The South Caucasus nation of Georgia has become an important partner for the United States on a range of critical global issues.
The small but strategically located nation is on the front lines of efforts to contain Russian expansionism, and it has contributed thousands of troops to support U.S. efforts in Iraq and Afghanistan. Now, the country is partnering with the U.S. in the fight against the COVID-19 coronavirus pandemic.
Central to that partnership is the Richard G. Lugar Center for Public Health Research—a U.S.-funded research lab on the outskirts of the nation’s capital, Tbilisi—which was founded “with the aim of limiting the spread of disease in the region and dealing with deadly pathogens left over from the Soviet Union’s bio-warfare program.”
In operation since 2013, the lab has now become a key resource in the fight against the coronavirus, “testing hundreds of samples and turning results around in under 24 hours.”
With advanced-technology capacity that is unique for the region, the Lugar Center lab has begun to contribute to broader international research on the coronavirus’s behavior, too.
The practical health partnership between the United States and Georgia has had broad benefits for the people of a country that is growing fast but remains one of the poorest in Europe.
As highlighted by the Centers for Disease Control and Prevention in 2019, “Despite the challenges of rebuilding after the fall of the Soviet Union … Georgia has persevered and has become a model country for public health and global health security.”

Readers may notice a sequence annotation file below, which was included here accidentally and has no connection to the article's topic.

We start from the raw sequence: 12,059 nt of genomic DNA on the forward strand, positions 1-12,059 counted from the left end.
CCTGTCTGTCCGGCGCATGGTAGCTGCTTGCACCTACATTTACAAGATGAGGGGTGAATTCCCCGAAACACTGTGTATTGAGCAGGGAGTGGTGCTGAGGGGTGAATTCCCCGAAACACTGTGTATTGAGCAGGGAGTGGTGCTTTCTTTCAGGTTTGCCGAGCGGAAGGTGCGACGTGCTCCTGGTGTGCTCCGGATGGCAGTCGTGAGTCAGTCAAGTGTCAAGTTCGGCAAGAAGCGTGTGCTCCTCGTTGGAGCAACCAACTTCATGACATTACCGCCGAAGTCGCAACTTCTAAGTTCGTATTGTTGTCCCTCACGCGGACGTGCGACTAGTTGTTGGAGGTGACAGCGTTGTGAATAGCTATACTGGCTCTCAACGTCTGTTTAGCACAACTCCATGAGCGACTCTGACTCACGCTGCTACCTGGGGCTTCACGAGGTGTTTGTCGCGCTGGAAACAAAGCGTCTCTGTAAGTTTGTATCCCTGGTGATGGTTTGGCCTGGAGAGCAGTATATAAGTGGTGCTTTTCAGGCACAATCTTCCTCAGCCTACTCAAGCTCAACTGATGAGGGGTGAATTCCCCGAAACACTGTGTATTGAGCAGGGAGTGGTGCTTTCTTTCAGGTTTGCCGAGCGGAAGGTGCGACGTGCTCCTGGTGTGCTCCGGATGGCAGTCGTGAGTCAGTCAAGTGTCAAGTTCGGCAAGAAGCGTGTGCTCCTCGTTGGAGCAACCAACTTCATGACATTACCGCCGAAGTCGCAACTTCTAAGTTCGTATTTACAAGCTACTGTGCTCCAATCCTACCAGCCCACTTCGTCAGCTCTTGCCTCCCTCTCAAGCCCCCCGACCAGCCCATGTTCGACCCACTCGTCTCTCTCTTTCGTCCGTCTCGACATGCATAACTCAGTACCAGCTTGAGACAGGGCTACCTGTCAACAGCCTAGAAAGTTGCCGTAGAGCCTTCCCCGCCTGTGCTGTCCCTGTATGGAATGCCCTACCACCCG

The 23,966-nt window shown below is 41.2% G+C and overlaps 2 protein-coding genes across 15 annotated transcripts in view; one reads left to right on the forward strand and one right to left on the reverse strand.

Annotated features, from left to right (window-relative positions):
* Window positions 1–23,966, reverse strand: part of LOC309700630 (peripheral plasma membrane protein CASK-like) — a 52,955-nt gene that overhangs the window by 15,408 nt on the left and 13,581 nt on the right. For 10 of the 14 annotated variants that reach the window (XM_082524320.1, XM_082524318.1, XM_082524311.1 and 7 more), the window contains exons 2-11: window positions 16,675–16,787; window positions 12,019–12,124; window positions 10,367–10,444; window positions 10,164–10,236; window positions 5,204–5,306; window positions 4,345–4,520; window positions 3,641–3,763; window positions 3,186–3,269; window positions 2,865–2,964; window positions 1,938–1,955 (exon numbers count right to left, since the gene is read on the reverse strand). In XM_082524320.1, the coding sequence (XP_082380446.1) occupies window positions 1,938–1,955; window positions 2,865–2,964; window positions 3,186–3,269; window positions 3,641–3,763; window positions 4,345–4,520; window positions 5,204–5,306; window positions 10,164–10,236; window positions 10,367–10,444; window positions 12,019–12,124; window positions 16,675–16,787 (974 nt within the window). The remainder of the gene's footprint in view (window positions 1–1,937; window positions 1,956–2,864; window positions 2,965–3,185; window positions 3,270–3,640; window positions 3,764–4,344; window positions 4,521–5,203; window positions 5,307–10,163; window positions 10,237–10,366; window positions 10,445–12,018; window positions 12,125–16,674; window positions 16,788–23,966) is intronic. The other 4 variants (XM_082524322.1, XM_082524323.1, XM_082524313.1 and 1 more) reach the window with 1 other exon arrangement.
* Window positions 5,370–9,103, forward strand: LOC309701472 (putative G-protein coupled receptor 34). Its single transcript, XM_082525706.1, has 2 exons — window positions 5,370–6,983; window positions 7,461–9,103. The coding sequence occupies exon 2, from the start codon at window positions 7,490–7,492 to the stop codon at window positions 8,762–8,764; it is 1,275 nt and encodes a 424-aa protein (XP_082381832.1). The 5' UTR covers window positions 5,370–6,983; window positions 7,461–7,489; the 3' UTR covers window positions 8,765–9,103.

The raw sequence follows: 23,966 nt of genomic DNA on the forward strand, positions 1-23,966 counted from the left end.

In dealing with the ongoing coronavirus pandemic, as U.S. Ambassador to Georgia Kelly Degnan recently pointed out, Georgia has taken proactive steps to “contain the spread of the COVID-19 virus and minimize its impacts.”
As of April 7, the country had had only two fatalities from the deadly disease.
As in past crises and challenges, Georgia is proving in the current pandemic to be a dependable ally for the United States. Located at the strategic geopolitical crossroads of Europe and Asia, the country stands out as one of the most notable emerging economies in the world.
Over the past 25 years, Georgia has made tremendous progress in integrating with the West and moving toward a more market-oriented economy.
Since 1996, when The Heritage Foundation began including the country in its annual Index of Economic Freedom, the Georgian economy has moved up from the ranks of economically “repressed” to “mostly free.”
According to the latest edition of the index, Georgia’s economic freedom score is well above the regional and world averages, and multiyear reforms to open markets, cut regulation, and simplify taxes have led to the modernization and upgrade of the country’s economic system.
In fact, the country this year replaced the United States as the 12th-freest in the world.
This is an important year for Georgia-U.S. cooperation, with a number of important economic projects, including construction of a stalled deep water port on the Black Sea, a possible free trade agreement between the two countries, and ongoing efforts to deepen defense ties, both bilaterally and through NATO.
America’s enduring relationship with Georgia, based on shared values and common interests, is strong and highly beneficial to both countries.
As Vice President Mike Pence remarked during his August 2017 visit to Georgia to commemorate the 25th anniversary of America’s diplomatic relationship with Georgia:
Nowhere is the bond between our two nations stronger than in our shared effort to promote security and stability across the wider world. Georgia is a key strategic partner of the United States of America.
Indeed, Georgia has proved that it deserves U.S. commitment and a stronger alliance.
Anthony B. Kim is the Research Manager and Editor of the Index of Economic Freedom
Anthony B. Kim researches international economic issues at The Heritage Foundation, with a focus on economic freedom and free trade.
This piece originally appeared in The Daily Signal